more young people voted

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in the last election,

people who didn't vote

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in the referendum.

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If they still vote, then that

could change things.

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Joining me now is Diane James,

the former leader of UKIP,

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Lucy Thomas, who was deputy director

of the Remain campaign,

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and Jeroen Dijsselbloem,

former Dutch Finance minister

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and outgoing president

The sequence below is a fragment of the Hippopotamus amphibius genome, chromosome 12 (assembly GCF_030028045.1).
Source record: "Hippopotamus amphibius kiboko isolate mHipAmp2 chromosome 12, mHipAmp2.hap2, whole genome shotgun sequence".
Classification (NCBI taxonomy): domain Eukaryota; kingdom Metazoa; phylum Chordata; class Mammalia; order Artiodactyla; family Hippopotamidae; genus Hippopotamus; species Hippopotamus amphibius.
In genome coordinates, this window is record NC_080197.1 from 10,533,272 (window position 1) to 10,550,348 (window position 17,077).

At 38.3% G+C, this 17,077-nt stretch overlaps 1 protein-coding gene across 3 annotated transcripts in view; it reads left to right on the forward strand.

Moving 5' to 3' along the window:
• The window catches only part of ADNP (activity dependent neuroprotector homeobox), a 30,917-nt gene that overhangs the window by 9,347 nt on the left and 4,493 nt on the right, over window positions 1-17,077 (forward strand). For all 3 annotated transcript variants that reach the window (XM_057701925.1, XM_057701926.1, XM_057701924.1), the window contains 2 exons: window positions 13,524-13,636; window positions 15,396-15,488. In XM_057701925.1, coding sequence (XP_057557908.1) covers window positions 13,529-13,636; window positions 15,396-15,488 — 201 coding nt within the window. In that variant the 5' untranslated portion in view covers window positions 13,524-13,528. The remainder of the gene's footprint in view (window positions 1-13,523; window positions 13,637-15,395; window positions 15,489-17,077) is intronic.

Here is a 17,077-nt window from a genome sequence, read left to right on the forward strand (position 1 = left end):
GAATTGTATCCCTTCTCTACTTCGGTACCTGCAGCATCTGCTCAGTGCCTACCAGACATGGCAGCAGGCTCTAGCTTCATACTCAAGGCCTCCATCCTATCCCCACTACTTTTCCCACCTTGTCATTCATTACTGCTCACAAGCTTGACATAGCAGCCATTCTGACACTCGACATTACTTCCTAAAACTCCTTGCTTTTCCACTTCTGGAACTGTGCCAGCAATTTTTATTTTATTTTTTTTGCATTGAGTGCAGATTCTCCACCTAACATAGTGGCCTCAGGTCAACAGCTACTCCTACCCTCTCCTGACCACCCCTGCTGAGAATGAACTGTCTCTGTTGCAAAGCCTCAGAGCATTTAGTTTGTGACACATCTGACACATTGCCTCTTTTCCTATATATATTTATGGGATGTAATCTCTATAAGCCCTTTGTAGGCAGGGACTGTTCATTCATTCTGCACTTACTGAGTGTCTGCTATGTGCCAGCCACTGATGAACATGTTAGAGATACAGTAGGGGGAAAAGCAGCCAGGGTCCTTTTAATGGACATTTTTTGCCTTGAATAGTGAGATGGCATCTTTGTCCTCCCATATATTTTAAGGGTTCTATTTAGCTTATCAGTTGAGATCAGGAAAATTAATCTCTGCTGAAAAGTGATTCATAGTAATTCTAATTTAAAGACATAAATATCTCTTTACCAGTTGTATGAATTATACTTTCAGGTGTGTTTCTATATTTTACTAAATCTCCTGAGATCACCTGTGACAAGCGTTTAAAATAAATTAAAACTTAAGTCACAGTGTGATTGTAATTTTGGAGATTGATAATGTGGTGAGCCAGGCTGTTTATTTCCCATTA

of the eurogroup of eurozone

0:14:440:14:47

finance ministers.

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Nice to have all of you. Diane, what

was he thinking?

I am not sure! What

0:14:510:14:58

was he smoking? It took you by

surprise? It did, this is the sort

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of thing Nigel has got form with, he

does have outrageous statements and

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in context, I will give my personal

response, I can understand his

0:15:120:15:16

frustration with the fact that the

Remainers have not given up in

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trying to overturn this decision and

when you hear that Tony Blair

0:15:210:15:25

launches a £10 million fund and

there are other organisations